Appeals Court Has Biting Words for Vance’s Office

By a 4-1 majority, an appeals panel in Manhattan had some stinging words for the Manhattan District Attorney’s Office in a complex set of opinions which slashed the sentences of two men convicted of falsifying concrete test results at major New York City construction projects.

The panel reduced the minimum sentence that V. Reddy Kancharla, the owner of Testwell Laboratories, must serve in prison to 16 months from seven years. Likewise, Vincent Barone, the company’s head of engineering, had his minimum sentence reduced to 16 months from five years.

In reversing the two men’s conviction for enterprise corruption in an opinion written by Justice James M. Catterson, four judges characterized the prosecution’s case as based upon “pure conjecture bolstered by empty rhetoric.”

Catterson also chastised the office for making “significant misrepresentations of the record” in its brief and at oral argument as it sought “to sidestep the absence of proof on the criminal enterprise issue.”

Both men were convicted of manipulating data that skewed test results for concrete used at major New York City projects such as the construction of Yankee Stadium, the Freedom Tower, the Second Avenue subway line and Jet Blue facilities at JFK Airport. In all, the city ended up retesting concrete used in more than 100 projects over a decade.

Kancharla twice attempted suicide.

The decision, which was dated Dec. 27, was the last of Catterson’s judicial career. In November, Catterson, a Republican from Suffolk County, was defeated in his bid for a second 14-year term. For the last eight years he had served as a justice in the First Department. The decision has not been reported in the press other than a brief article on Dec. 28 in the New York Daily News.

Coincidentally, two weeks before the First Department handed down its decision, the head of the company that the Metropolitan Transportation Authority selected to replace Testwell after it got into trouble, also pled guilty to enterprise corruption for faking its concrete test results.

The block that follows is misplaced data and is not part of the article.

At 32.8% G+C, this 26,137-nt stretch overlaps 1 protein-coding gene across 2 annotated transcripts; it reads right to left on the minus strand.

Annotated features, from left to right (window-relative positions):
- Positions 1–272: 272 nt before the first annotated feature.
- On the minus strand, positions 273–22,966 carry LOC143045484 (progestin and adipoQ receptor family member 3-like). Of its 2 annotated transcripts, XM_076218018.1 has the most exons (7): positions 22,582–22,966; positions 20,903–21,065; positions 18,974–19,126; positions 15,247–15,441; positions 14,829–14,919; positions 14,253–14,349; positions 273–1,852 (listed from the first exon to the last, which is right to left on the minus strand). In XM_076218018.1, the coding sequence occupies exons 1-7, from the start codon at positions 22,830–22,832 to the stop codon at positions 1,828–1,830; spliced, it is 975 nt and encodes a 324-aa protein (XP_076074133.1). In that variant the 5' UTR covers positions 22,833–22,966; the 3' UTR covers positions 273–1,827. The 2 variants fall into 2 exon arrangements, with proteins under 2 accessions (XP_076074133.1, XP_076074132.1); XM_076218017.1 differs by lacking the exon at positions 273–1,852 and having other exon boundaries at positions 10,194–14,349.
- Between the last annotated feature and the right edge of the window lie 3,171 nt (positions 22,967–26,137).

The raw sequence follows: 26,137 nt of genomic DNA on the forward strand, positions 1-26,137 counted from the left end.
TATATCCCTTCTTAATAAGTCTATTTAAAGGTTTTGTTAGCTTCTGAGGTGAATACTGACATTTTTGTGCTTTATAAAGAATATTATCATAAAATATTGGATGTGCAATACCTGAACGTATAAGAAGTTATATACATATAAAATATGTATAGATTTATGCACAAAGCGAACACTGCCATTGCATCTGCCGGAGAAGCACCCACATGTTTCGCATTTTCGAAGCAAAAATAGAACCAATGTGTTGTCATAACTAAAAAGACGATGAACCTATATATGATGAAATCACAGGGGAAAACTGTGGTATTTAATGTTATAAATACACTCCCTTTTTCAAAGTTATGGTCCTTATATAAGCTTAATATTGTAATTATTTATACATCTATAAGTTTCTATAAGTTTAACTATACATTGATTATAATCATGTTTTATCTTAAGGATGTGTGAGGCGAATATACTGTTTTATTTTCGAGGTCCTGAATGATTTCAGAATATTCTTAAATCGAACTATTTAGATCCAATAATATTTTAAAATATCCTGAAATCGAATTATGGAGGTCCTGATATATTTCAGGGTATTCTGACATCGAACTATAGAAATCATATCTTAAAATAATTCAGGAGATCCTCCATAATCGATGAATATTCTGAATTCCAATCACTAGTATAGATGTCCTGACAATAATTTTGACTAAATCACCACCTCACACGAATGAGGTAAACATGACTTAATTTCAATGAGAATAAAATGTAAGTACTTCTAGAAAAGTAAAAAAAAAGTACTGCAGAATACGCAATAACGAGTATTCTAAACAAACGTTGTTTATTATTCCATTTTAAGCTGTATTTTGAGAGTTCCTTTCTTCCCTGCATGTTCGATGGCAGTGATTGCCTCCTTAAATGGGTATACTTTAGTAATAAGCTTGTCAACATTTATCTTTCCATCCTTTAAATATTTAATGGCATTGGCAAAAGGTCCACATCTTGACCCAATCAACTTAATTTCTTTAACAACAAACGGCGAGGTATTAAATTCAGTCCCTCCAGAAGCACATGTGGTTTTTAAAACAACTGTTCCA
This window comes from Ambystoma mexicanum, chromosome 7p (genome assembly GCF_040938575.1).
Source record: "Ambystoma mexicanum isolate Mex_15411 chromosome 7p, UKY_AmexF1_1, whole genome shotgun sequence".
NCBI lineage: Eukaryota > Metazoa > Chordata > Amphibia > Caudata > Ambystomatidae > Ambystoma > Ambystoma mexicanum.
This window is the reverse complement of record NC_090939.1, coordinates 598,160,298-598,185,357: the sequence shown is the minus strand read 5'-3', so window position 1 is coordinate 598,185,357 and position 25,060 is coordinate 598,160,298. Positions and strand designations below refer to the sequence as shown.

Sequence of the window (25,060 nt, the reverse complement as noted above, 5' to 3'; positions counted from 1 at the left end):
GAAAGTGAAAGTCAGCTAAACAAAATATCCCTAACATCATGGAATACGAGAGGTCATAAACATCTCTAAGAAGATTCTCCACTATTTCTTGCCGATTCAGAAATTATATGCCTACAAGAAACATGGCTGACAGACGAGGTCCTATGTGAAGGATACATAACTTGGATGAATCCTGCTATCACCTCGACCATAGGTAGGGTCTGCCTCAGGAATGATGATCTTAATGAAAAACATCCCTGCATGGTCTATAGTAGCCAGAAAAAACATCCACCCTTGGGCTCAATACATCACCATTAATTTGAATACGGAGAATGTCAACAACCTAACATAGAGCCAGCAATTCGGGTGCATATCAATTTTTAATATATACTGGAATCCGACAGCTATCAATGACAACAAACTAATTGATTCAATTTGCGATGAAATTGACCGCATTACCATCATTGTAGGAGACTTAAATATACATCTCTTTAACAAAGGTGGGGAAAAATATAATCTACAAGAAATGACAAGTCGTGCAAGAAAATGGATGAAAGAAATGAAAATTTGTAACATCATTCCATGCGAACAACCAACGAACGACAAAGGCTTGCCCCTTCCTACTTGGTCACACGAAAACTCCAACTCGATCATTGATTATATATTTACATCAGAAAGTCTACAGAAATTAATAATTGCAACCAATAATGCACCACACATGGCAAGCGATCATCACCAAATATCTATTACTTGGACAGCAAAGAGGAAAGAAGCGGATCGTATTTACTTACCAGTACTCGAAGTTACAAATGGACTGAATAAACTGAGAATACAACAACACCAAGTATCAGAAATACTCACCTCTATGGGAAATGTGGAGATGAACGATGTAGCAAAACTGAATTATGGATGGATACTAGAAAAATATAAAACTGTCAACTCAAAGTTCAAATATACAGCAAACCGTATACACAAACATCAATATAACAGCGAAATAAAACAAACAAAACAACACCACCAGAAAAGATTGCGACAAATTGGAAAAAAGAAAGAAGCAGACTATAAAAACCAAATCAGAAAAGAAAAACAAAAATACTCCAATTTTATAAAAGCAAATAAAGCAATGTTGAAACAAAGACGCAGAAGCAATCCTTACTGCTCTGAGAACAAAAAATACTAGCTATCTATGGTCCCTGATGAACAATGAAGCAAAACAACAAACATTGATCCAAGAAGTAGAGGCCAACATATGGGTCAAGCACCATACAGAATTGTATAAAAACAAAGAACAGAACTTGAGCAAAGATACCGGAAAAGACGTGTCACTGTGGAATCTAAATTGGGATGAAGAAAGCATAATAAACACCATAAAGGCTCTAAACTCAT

The plea, entered on Dec. 14 by American Standard Testing and Consulting Laboratories and its president, Alan Fortich, admitted skewing results at such mainstays of New York City’s infrastructure as the Lincoln Tunnel and the Port Authority Bus Terminal. Fortich faces a maximum sentence of 8 1/3 to 25 years in prison on the enterprise corruption count.

Complex Set of Opinions

The two sentence reductions in the Testwell case were the product of a complex weave of three opinions: a unanimous unsigned opinion approving the sentence reduction; a 4-1 opinion written by Catterson, dissenting in part and concurring in part and a 4-1 opinion written by Justice Sallie Manzanet-Daniels, also dissenting in part and concurring in part. Catterson and Manzanet-Daniels each dissented from part of the other’s opinion. The other members of the panel were Justices Rosalyn H. Richter, Sheila Abdus-Salaam and Nelson Roman. Click here to read the opinions.

Catterson wrote the key opinion in which the court voted, 4-1, to overturn Kancharla and Barone’s convictions for enterprise corruption as being against the weight of the evidence. Enterprise corruption was the top count in the indictment against the two men. “Simply put,” Catterson wrote, “the People failed to introduce any evidence of a leadership structure, overall planning of the criminal enterprise, or any communications between Kancharla, Barone and any of the Testwell employees in furtherance of the criminal enterprise.”

The Catterson opinion nonetheless left in place Kancharla’s sentence of 7 to 21 years and Barone’s of 5 1/3 to 16 years. That result occurred because that the trial judge, Acting Justice Edward J. McLaughlin, imposed consecutive sentence up the two men based upon their conviction upon lesser (14 counts in Kancharla’s case and nine in Barone’s).

The consecutive sentences for the two men on the lesser counts was identical to the sentences McLaughlin imposed upon them solely for enterprise corruption conviction. The net result was that even with the reversal of their convictions for enterprise corruption, their sentences would have remained the same had the court not taken further action.

It did.

In the unsigned opinion, all five justices agreed that McLaughlin’s stacking the sentences for the lesser charges was “strikingly disproportionate” to the treatment accorded a defendant who cooperated with the prosecution. The panel then, “in the interest of justice,” reset the two men’s terms at 16 months to four years. Both men have been free on bail pending the appeal.

Catterson would have dismissed all the lesser counts as well, but Manzanet-Daniels commanded a 4-1 majority in the part of her opinion which concluded that the lesser counts should remain in the case.

Paul Shechtman, now with Spaeder Zuckerman, represented Kancharla, and Andrew M. Lankler of Lankler & Carragher represented Barone. Assistant District Attorney Amyjane Rettew handled the appeal for the prosecution.



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